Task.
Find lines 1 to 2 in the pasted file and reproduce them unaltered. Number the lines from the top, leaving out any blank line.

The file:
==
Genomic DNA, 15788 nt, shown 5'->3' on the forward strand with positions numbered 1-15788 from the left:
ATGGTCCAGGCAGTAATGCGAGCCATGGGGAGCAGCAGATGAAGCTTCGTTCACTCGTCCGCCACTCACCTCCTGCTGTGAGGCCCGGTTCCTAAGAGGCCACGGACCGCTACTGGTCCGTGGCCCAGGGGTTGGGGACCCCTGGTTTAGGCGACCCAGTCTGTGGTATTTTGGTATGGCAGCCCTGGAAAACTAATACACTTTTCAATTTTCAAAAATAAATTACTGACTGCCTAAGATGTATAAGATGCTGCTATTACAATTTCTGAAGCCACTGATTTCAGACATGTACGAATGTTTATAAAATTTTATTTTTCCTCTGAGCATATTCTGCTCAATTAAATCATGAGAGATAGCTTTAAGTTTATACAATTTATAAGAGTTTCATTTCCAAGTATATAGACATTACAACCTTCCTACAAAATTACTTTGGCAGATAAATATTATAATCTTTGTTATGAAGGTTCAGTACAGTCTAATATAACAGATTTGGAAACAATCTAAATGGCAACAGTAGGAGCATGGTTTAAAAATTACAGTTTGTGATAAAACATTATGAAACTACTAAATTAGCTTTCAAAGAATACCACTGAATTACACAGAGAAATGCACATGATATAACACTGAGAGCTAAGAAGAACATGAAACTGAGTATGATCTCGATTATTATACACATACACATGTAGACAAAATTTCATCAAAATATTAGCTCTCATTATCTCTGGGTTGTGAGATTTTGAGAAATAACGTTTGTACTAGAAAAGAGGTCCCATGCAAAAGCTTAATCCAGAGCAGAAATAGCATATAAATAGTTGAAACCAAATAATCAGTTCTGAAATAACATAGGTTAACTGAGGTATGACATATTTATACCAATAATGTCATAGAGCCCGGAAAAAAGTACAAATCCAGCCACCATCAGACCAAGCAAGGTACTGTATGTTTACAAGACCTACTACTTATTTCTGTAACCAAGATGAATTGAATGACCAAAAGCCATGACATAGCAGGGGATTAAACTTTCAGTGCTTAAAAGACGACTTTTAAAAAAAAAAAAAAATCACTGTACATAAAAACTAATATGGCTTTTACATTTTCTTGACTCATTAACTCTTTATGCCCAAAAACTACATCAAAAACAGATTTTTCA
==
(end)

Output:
Genomic DNA, 15788 nt, shown 5'->3' on the forward strand with positions numbered 1-15788 from the left:
ATGGTCCAGGCAGTAATGCGAGCCATGGGGAGCAGCAGATGAAGCTTCGTTCACTCGTCCGCCACTCACCTCCTGCTGTGAGGCCCGGTTCCTAAGAGGCCACGGACCGCTACTGGTCCGTGGCCCAGGGGTTGGGGACCCCTGGTTTAGGCGACCCAGTCTGTGGTATTTTGGTATGGCAGCCCTGGAAAACTAATACACTTTTCAATTTTCAAAAATAAATTACTGACTGCCTAAGATGTATAAGATGCTGCTATTACAATTTCTGAAGCCACTGATTTCAGACATGTACGAATGTTTATAAAATTTTATTTTTCCTCTGAGCATATTCTGCTCAATTAAATCATGAGAGATAGCTTTAAGTTTATACAATTTATAAGAGTTTCATTTCCAAGTATATAGACATTACAACCTTCCTACAAAATTACTTTGGCAGATAAATATTATAATCTTTGTTATGAAGGTTCAGTACAGTCTAATATAACAGATTTGGAAACAATCTAAATGGCAACAGTAGGAGCATGGTTTAAAAATTACAGTTTGTGATAAAACATTATGAAACTACTAAATTAGCTTTCAAAGAATACCACTGAATTACACAGAGAAATGCACATGATATAACACTGAGAGCTAAGAAGAACATGAAACTGAGTATGATCTCGATTATTATACACATACACATGTAGACAAAATTTCATCAAAATATTAGCTCTCATTATCTCTGGGTTGTGAGATTTTGAGAAATAACGTTTGTACTAGAAAAGAGGTCCCATGCAAAAGCTTAATCCAGAGCAGAAATAGCATATAAATAGTTGAAACCAAATAATCAGTTCTGAAATAACATAGGTTAACTGAGGTATGACATATTTATACCAATAATGTCATAGAGCCCGGAAAAAAGTACAAATCCAGCCACCATCAGACCAAGCAAGGTACTGTATGTTTACAAGACCTACTACTTATTTCTGTAACCAAGATGAATTGAATGACCAAAAGCCATGACATAGCAGGGGATTAAACTTTCAGTGCTTAAAAGACGACTTTTAAAAAAAAAAAAAAATCACTGTACATAAAAACTAATATGGCTTTTACATTTTCTTGACTCATTAACTCTTTATGCCCAAAAACTACATCAAAAACAGATTTTTCA